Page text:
Friday, 23 October 2015

Vintage Vogue skirt - rescue for a boring wardrobe

I don't know why it is, but with the beginning of each new season I feel like I have nothing to wear (which judging by my bulging wardrobe is obviously not true). Now that the weather has warmed up around here, I suddenly feel like all my dresses and skirts from last season are just dull and boring. So I decided on a quick fix by making a simple, pleated skirt:

vintage Vogue 7508 pleated skirt in navy blue print www.loweryourpresserfoot.blogspot.com

This style of skirt hardly needs a pattern because it so simple, but since I have such a huge pattern stash I thought I should use it! So I pulled out Vogue 7508, which is from 1989 and is long OOP.  It has that 1980s big is better attitude so I shortened it significantly to knee length.  Midi-length skirts seem to be all the fashion at the moment, I just feel frumpy and swamped by fabric in them and I like to do my own thing anyway.
vintage Vogue 7508 pleated skirt in navy blue print www.loweryourpresserfoot.blogspot.com

Even though it's a simple pattern, there are few clever features that made using it worthwhile. The skirt panels are a-line as well as gathered, and the pleats at the waist are slightly angled which gives the skirt a nice flare without being too puffy.

vintage Vogue 7508 pleated skirt in navy blue print www.loweryourpresserfoot.blogspot.com

The side seams of the skirt have been moved around the front and are hidden beneath a pleat - so it you didn't pattern match very well no-one would be able to tell.

vintage Vogue 7508 pleated skirt in navy blue print www.loweryourpresserfoot.blogspot.com

The pockets are also in the side seam (that is actually at the front), which means the pocket bags sit at the front under the pleats rather than disrupting the line down the side of the body:

vintage Vogue 7508 pleated skirt in navy blue print www.loweryourpresserfoot.blogspot.com

The only thing I don't like is that the waistband is a straight band which on my body means it gapes open a bit (hence the belt). Unfortunately I didn't have enough fabric to cut a curved waistband though - despite having a 2m length of this fabric because this skirt sure uses up a lot of length! I think I will add some belt loops though, to help keep the belt in place.

The lack of fabric also means that I couldn't pattern match the centre back seam either, which is really bugging me now that I see these photos:

vintage Vogue 7508 pleated skirt in navy blue print www.loweryourpresserfoot.blogspot.com

I might undo that centre back seam and lose a little bit of width to reposition the seam so I can avoid that annoying doubling up of the circle print down the centre back.

And since I seem to be in a nitpicking mood, I have to mention the annoying fabric. I bought this cotton sateen from Spotlight some time ago, probably during a sale so it's not cost I'm annoyed about. I've had this fabric in my stash for ages, just waiting for the right use because I really like the print. This fabric had a beautiful sheen and was a dark navy blue but after just one wash it faded terribly so I don't hold much hope for it having a long life in my wardrobe.  But for now I really like it, and my wardrobe crisis is slightly alleviated!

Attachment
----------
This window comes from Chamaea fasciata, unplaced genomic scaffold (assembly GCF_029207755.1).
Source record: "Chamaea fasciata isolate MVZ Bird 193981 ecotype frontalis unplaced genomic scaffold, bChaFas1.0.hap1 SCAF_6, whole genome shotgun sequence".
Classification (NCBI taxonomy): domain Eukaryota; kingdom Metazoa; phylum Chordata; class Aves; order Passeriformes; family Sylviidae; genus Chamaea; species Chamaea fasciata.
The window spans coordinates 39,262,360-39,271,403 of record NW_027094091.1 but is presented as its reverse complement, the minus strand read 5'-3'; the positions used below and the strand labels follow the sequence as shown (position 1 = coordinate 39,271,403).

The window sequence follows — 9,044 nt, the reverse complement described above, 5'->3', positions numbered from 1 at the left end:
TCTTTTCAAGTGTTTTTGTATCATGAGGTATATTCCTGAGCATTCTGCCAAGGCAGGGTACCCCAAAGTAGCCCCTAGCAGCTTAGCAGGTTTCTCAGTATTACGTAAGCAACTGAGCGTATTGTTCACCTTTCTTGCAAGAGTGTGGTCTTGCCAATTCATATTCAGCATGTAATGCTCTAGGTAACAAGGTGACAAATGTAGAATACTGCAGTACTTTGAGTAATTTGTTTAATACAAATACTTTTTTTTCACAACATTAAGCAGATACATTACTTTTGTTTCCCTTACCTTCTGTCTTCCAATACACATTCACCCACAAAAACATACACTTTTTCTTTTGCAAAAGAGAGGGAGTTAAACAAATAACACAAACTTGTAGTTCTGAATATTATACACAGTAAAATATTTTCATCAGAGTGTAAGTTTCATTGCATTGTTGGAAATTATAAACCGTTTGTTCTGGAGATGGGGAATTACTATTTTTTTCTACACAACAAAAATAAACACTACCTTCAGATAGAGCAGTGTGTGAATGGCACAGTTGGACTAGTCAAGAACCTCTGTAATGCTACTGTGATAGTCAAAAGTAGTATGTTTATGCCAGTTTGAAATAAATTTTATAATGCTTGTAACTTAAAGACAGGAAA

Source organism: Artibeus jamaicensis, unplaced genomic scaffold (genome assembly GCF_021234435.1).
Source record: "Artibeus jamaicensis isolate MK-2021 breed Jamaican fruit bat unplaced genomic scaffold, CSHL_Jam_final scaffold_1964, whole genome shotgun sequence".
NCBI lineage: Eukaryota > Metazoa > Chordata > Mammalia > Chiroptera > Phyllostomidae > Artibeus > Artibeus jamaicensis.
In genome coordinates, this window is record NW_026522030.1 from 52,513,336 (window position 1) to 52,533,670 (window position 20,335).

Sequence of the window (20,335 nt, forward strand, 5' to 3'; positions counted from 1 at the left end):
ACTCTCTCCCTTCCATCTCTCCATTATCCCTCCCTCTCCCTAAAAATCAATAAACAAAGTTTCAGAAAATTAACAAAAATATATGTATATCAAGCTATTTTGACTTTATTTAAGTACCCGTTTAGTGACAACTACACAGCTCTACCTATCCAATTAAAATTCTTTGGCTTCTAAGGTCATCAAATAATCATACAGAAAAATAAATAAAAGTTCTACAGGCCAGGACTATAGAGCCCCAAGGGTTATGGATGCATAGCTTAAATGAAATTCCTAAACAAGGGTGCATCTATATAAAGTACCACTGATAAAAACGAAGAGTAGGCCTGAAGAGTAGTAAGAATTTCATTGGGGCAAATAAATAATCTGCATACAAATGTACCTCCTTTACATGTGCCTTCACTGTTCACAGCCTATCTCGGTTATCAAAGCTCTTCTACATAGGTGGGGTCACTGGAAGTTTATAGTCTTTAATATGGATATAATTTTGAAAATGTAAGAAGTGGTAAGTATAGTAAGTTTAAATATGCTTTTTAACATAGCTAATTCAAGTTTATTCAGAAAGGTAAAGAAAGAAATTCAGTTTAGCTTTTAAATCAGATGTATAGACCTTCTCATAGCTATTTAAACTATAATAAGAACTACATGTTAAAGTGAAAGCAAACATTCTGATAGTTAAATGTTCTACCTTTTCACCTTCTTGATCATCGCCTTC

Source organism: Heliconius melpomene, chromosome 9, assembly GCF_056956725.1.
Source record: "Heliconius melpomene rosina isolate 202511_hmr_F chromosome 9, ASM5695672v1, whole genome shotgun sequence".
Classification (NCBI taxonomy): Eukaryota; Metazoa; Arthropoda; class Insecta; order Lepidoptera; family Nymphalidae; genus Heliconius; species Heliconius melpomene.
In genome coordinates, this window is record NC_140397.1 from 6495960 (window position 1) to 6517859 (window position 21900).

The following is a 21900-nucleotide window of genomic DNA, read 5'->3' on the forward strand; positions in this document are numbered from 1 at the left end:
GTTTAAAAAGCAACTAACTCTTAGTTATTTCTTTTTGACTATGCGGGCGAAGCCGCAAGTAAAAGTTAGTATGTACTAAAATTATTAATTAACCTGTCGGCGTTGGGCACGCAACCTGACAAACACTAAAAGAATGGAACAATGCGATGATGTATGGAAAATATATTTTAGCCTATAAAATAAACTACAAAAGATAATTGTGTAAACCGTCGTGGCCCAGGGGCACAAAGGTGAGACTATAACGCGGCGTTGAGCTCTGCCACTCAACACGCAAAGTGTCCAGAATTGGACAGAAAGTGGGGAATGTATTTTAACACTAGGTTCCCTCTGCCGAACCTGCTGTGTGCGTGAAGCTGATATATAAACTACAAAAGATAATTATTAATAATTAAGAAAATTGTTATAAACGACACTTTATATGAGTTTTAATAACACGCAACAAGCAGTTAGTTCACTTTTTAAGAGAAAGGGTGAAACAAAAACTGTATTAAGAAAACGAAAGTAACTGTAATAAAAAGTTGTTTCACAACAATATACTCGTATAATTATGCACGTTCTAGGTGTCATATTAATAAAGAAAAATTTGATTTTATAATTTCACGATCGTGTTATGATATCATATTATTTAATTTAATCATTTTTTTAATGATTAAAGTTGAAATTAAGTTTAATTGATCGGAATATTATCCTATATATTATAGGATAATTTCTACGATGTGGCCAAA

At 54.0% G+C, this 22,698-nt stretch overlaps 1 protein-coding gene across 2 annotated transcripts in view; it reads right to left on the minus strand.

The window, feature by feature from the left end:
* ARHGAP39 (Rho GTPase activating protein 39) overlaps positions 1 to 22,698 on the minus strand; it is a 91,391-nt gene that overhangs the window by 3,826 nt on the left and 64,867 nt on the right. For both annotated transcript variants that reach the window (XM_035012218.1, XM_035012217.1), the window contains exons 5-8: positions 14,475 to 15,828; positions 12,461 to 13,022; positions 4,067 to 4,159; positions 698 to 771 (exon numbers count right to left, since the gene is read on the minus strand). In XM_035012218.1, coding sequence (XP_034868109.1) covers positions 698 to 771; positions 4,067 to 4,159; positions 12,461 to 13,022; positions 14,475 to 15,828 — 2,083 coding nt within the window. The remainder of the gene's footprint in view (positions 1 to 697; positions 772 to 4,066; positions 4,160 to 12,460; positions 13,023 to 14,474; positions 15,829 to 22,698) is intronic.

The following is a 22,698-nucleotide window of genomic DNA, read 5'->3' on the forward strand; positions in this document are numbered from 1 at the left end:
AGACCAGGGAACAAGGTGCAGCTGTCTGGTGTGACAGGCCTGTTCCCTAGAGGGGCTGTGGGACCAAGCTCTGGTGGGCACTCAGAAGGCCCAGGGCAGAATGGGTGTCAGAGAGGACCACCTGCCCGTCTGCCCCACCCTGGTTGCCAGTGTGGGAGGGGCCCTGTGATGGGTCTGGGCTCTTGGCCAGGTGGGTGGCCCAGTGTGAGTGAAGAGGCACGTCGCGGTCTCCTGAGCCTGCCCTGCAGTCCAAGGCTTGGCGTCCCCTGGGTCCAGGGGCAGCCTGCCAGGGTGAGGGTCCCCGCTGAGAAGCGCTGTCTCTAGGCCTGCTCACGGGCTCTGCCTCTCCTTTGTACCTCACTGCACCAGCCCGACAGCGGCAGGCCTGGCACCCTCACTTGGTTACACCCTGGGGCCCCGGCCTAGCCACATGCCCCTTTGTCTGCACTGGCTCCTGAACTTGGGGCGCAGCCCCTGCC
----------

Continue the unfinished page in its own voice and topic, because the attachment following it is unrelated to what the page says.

vintage Vogue 7508 pleated skirt in navy blue print www.loweryourpresserfoot.blogspot.com



Sunday, 18 October 2015

September Burda of the Month: 9/2015 #122 the Referee Top

My latest Burda of the month project is slightly late, but I'm excusing myself since I had a good excuse what with being out of the country. And since my October issue still hasn't arrived, technically I'm still sewing from my current issue.

Anyway, enough justifying myself to no one in particular, here is my latest project:

Burda 9/2015 #122 referee shirt www.loweryourpresserfoot.blogspot.com

In the magazine Burda calls this the referee shirt, pattern #122 from 9/2015, although on their website they specifically say to make it from a luxe fabric such as silk jersey and to wear with stilettos to avoid the referee look.

Burda 9/2015 #122 referee shirt www.loweryourpresserfoot.blogspot.com
images via Burda Style

I've made mine from a pinstriped soft cotton shirting fabric that has been in the stash for quite a long time, so mine has more of a casual business vibe than a sporty look. But a lightweight summer shirt with sleeves and a collar is exactly what I need in summer for sun protection which is why I picked this pattern over the several lovely dress patterns in this issue.

Because my fabric isn't as drapey as the silk jersey used in the magazine and I don't particularly like the tunic look, I shortened this pattern quite a lot - about 12cm off the length of view A so that it doesn't look like I'm wearing a nightie. I did keep the curved hem, which is slightly shorter at the front than the back, which gives it a sporty vibe:

Burda 9/2015 #122 referee shirt www.loweryourpresserfoot.blogspot.com

You can see that this shirt is a loose fitting style - there are no darts in the back at all but it was quite nice not to be obsessed with fitting my swayback for a change. I don't think it looks too bad from the back view:

Burda 9/2015 #122 referee shirt www.loweryourpresserfoot.blogspot.com

I didn't have a white zipper in the stash which is why I've left it off, but I did discover that the top is too low cut not to have the bottom section at least closed up. So I just put a button and a loop part-way up to keep things decent looking.

Burda 9/2015 #122 referee shirt www.loweryourpresserfoot.blogspot.com

I think my collar has turned out looking more like a sailor's uniform than a referee shirt though I think my past projects have shown that I'm not adverse to an oversized and sometimes ridiculous looking collar!

Burda 9/2015 #122 referee shirt www.loweryourpresserfoot.blogspot.com

I also found the sleeves quite long, but instead of just chopping them off at the elbow I decided to turn it up and sew it into a cuff instead - I think it goes well with the casual vibe:

Burda 9/2015 #122 referee shirt www.loweryourpresserfoot.blogspot.com